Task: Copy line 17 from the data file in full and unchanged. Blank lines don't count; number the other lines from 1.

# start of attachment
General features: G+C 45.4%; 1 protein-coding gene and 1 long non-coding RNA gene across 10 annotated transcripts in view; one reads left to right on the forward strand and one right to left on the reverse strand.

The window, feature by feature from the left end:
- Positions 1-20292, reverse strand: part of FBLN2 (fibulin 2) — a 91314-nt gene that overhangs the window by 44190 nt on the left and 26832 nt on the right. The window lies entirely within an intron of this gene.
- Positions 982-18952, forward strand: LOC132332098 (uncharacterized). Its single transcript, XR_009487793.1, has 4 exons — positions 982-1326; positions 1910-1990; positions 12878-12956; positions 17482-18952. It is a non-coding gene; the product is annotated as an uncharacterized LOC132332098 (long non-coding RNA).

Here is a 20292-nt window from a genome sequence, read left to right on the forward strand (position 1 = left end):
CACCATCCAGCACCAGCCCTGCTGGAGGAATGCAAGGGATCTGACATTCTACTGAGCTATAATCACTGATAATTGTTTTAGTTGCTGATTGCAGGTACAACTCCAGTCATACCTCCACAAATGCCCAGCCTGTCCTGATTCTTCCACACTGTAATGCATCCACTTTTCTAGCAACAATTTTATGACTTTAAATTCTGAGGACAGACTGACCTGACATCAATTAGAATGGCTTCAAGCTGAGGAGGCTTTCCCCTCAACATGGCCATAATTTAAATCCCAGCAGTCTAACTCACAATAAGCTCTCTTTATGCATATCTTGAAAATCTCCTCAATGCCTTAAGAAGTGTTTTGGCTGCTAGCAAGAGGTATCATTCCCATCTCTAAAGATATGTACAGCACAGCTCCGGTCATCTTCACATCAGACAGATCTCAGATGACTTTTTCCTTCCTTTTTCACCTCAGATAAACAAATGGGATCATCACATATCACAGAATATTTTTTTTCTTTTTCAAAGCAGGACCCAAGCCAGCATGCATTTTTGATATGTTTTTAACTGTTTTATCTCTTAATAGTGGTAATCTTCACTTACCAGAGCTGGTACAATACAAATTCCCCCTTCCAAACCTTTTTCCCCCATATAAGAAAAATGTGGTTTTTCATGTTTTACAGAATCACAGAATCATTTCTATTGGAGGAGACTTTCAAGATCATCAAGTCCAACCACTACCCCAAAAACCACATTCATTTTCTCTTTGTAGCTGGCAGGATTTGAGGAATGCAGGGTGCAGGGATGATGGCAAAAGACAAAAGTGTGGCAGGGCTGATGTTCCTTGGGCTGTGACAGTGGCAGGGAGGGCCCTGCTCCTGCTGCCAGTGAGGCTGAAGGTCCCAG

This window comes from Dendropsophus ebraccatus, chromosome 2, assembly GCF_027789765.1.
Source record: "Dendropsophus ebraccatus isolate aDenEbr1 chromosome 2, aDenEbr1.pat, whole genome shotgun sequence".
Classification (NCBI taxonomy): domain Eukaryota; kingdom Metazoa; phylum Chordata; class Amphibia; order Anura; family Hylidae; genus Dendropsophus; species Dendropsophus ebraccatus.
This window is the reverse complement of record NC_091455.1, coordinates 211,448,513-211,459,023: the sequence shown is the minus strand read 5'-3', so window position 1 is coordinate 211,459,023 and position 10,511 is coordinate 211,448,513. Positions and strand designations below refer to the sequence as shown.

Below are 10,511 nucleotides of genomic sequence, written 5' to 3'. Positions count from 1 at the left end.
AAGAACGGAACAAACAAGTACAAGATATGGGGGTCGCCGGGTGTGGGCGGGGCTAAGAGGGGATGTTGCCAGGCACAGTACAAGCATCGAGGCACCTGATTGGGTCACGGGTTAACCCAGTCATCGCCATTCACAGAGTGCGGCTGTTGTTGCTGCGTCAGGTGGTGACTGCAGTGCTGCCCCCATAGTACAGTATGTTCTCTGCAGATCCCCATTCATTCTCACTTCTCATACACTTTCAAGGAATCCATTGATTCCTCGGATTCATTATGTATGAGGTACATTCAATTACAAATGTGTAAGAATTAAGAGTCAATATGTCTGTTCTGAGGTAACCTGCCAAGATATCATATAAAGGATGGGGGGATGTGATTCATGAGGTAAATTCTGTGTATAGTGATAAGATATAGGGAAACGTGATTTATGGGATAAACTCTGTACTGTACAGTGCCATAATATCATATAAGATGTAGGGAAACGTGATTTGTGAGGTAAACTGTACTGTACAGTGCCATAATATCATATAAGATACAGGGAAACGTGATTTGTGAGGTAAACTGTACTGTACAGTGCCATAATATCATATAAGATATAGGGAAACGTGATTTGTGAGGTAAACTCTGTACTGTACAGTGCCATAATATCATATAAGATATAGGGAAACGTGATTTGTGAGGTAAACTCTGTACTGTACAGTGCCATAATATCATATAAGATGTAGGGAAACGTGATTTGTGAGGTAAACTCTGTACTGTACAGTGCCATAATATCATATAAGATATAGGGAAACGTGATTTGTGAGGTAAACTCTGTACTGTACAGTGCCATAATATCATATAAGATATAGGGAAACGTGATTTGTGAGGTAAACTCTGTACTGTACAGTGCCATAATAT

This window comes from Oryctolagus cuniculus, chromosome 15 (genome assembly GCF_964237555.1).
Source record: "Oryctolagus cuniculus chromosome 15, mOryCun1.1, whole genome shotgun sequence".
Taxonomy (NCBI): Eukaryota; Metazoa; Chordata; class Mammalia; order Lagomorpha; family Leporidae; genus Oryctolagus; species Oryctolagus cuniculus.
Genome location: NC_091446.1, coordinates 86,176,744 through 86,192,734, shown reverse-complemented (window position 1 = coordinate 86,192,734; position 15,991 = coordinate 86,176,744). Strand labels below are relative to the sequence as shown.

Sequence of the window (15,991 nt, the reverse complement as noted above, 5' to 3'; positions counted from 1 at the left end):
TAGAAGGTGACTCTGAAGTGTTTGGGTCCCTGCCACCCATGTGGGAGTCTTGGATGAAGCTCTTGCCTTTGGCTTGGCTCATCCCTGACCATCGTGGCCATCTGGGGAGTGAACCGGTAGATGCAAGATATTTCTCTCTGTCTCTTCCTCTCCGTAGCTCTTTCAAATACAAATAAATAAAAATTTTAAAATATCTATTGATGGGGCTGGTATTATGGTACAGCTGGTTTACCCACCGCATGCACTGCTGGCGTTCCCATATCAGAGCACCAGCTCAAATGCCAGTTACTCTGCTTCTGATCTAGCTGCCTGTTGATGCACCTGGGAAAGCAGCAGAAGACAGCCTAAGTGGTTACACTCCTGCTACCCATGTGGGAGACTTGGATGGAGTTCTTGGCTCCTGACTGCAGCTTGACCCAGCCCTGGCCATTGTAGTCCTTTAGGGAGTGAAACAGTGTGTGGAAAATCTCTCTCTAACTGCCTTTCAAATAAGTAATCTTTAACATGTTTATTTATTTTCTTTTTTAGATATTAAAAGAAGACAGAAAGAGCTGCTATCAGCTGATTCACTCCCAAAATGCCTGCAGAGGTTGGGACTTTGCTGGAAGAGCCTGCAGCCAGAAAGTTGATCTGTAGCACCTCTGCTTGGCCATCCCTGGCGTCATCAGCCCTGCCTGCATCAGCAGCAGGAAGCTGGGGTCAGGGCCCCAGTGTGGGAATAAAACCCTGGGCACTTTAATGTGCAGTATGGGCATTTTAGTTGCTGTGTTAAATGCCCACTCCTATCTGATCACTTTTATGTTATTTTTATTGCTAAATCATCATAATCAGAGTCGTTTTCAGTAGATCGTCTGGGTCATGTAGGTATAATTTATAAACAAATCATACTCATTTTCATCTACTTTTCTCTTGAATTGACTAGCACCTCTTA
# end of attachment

Sequence of the window (15,991 nt, the reverse complement as noted above, 5' to 3'; positions counted from 1 at the left end):